Right outside my bedroom window sits a light. Supposedly, it illuminates the apartment unit's walkway and deters would-be felons from walking off with my stuff. However, there's one minor problem: it doesn't. Whether a result of poor wiring or a manufacturing error, the bulb gradually grows brighter and brighter until it reaches full strength, then shuts off. This means that my bedroom also starts off dark, grows brighter and brighter, then becomes immediately dark again. Needless to say, it annoys me to no end. It makes it very difficult to go to sleep, and as far as my apartment's security goes, I can imagine a would-be thief behaving like a WWII prisoner of war trying to escape a German Stalag - timing the lights to know just how long he has to run in, grab my stuff, and run out.

I've been thinking lately, however, about double-mindedness. The malfunctioning light presents the perfect example of why trying to be two opposite things is ultimately worthless - you wind up failing at each. The light would be great for my sleeping environment if it were always off, and it would be great for my apartment's security if it were always on. As it now stands, though, it does neither job (and annoys me in the process).

The Bible has a lot to say about double-mindedness. Revelations 3 springs to mind, where the Lord calls out the church at Laeodicea for being lukewarm. The believers there didn't burn with passion for the Lord, but at the same time they didn't alienate themselves from Christ and His name, either. Instead, they played it right down the middle - being hypocritical and lukewarm; "having a form of godliness, but denying the power thereof." If they lit up the skies with love for God, they'd warmly draw the world to Him. By their double-mindedness and fence-sitting, however, they both made His name odious to the unbelieving world (who can't stand hypocrites) and also discouraged other fiery Christians. God said they needed to get on fire or get out of the way, but since they continued to inhabit the middle He was going to vomit them up.

The Israelites play this part to a tee. I read this afternoon how God delivered them out of Egypt with so many signs and wonders, and for a time they truly rejoiced in Him. The song Moses and the people sing in Exodus 15 gets my blood pumping: "The Lord is my strength and song, And He has become my salvation; He is my God, and I will praise Him; My father's God, and I will exalt Him." No less than three days later, they grumble and complain about not having any water. As I read it, I wanted to shout, "Hello?!? You're saying He can save you from the fiercest army in the world at the time (think of an army today with 600 elite armored tank units closing on a group of boy scouts) but you can't trust Him to save you from thirst? Do you really think the God who rolled back the waters of the Red Sea and produced dry ground will fail miserably when it comes to doing the opposite and providing you with water in the desert?" Ridiculous.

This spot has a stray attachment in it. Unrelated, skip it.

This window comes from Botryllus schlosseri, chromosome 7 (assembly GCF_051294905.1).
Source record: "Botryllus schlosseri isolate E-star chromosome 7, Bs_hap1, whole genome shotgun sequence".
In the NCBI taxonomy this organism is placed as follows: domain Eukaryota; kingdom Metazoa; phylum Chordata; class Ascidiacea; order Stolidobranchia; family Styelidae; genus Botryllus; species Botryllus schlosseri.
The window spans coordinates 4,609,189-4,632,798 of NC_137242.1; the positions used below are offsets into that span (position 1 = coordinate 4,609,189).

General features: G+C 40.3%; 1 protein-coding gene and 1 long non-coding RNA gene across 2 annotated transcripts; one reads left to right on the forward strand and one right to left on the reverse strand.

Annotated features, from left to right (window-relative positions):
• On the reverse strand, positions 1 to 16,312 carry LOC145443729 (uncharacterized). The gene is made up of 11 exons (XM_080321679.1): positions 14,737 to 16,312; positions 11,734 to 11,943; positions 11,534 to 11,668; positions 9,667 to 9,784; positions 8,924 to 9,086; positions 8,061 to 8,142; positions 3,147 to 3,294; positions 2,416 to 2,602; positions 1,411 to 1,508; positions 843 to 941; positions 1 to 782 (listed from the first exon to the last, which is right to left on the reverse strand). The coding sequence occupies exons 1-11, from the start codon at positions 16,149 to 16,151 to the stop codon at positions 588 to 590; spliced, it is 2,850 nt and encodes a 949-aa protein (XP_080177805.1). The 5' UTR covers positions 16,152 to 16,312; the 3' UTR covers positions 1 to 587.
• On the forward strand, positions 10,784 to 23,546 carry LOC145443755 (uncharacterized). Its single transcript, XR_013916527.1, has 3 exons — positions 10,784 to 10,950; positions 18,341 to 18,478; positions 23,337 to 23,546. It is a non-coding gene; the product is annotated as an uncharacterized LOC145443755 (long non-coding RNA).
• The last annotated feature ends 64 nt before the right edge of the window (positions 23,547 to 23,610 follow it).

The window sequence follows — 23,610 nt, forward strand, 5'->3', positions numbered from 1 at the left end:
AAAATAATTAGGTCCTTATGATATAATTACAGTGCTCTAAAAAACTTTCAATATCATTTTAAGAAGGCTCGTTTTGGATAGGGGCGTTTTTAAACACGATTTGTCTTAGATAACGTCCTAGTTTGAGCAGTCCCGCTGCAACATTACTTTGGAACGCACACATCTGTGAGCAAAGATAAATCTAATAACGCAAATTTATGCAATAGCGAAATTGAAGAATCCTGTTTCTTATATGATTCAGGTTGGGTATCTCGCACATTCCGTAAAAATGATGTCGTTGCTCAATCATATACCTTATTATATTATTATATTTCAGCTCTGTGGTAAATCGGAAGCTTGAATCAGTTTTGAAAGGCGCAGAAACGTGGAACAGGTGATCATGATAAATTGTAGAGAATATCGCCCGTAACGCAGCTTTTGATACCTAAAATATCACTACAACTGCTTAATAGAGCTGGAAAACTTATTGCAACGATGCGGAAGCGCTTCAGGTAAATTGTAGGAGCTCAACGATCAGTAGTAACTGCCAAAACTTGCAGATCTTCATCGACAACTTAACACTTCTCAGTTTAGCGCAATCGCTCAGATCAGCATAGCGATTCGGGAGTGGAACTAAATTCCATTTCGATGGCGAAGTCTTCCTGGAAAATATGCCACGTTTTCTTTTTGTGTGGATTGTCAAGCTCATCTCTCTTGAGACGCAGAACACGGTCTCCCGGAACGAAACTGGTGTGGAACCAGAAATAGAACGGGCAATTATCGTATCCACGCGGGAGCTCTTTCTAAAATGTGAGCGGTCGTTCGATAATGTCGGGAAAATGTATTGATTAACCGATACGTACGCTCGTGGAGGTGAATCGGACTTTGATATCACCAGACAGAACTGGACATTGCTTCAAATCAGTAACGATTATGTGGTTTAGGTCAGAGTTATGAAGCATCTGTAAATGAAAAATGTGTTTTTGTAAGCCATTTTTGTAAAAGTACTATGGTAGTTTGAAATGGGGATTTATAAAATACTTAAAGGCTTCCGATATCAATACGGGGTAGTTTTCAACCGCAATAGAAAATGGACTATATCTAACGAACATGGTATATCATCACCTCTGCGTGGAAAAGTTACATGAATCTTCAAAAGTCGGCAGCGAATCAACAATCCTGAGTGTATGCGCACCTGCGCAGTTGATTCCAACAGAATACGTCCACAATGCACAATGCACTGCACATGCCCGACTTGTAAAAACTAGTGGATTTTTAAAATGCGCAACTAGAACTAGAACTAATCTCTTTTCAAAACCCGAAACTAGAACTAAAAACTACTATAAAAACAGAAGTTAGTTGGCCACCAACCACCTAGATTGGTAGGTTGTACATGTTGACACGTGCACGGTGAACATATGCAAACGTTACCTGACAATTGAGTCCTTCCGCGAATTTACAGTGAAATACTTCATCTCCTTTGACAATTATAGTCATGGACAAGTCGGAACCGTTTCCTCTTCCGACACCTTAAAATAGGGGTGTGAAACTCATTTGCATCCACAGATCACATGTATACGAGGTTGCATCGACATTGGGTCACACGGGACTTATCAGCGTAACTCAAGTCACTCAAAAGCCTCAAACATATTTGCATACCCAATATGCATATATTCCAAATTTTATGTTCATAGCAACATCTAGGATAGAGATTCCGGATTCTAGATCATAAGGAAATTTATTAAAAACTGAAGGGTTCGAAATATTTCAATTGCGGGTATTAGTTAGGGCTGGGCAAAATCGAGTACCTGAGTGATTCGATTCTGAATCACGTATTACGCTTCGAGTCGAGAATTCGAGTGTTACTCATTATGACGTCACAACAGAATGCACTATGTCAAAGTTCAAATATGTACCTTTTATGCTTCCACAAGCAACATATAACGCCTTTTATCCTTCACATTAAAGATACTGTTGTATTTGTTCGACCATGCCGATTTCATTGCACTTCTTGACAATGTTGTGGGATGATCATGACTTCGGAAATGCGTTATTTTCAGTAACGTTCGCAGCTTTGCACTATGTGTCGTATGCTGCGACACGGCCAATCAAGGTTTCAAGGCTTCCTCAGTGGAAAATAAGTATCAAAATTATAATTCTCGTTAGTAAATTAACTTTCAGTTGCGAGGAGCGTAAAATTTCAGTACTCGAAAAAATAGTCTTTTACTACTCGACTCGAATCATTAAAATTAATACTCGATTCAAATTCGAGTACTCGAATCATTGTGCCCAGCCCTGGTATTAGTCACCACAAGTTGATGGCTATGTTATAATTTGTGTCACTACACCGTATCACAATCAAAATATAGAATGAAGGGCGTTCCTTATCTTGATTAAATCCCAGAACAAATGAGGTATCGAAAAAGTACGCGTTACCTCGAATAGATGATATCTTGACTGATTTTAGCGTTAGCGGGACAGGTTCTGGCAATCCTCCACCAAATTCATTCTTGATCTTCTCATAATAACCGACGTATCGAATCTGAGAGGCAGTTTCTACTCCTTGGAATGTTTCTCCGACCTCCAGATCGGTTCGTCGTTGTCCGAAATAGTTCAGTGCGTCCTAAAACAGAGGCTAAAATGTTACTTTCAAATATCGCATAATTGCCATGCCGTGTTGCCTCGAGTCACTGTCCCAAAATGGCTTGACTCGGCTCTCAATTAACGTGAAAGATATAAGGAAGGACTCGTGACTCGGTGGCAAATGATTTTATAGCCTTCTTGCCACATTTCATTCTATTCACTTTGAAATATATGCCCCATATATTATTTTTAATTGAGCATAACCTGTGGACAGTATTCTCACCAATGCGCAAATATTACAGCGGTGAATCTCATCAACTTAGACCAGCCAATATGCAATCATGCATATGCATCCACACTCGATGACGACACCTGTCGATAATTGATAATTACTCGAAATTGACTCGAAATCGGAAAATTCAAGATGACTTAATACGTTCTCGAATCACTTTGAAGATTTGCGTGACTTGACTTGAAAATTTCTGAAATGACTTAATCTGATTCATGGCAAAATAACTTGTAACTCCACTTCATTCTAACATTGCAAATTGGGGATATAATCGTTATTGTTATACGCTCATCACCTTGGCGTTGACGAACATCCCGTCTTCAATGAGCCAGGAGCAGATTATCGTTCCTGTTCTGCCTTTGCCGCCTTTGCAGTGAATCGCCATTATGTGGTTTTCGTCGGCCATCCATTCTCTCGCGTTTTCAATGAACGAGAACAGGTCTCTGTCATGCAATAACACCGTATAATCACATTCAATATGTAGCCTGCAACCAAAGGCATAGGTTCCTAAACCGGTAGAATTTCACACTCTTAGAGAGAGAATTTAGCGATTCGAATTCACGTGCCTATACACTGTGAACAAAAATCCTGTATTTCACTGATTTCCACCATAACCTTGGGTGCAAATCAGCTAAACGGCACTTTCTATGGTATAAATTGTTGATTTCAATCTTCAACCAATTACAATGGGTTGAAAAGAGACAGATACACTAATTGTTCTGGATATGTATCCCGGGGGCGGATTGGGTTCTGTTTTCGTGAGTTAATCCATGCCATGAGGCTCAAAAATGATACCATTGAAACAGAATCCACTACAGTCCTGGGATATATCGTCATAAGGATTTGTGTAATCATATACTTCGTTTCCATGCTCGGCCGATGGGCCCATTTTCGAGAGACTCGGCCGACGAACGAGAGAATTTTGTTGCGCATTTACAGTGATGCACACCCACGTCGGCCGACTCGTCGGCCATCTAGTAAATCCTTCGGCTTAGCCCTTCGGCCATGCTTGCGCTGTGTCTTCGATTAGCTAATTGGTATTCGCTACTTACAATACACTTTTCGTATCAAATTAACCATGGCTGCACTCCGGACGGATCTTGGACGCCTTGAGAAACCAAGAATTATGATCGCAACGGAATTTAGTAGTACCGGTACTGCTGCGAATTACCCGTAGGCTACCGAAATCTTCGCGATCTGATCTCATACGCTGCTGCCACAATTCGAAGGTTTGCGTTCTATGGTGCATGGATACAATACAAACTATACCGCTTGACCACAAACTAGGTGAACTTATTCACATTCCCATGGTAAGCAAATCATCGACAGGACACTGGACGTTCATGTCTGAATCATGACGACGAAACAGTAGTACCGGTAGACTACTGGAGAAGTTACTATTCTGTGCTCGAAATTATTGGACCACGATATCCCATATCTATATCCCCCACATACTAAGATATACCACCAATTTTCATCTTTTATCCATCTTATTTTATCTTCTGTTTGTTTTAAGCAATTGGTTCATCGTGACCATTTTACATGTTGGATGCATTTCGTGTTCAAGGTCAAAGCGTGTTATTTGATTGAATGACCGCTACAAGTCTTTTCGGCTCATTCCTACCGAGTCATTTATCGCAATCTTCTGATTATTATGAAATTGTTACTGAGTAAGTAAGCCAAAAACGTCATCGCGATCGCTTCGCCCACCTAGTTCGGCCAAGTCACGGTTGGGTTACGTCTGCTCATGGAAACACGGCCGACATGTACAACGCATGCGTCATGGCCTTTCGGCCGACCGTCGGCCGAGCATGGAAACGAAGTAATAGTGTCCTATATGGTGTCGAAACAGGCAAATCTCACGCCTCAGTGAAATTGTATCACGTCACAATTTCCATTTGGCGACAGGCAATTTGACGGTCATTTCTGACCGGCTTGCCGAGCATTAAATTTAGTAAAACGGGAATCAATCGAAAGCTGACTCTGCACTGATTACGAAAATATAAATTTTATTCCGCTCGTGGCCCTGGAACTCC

Yet for all my outrage, I'm guilty of doing the same thing. I believe God one day, and doubt Him the next. I find His strength in this area, but rely on myself in another situation. James addresses this in his discourse on trials:
If any of you lacks wisdom, you should ask God, who gives generously to all without finding fault, and it will be given to you. But when you ask, you must believe and not doubt, because the one who doubts is like a wave of the sea, blown and tossed by the wind. That person should not expect to receive anything from the Lord. Such a person is double-minded and unstable in all they do.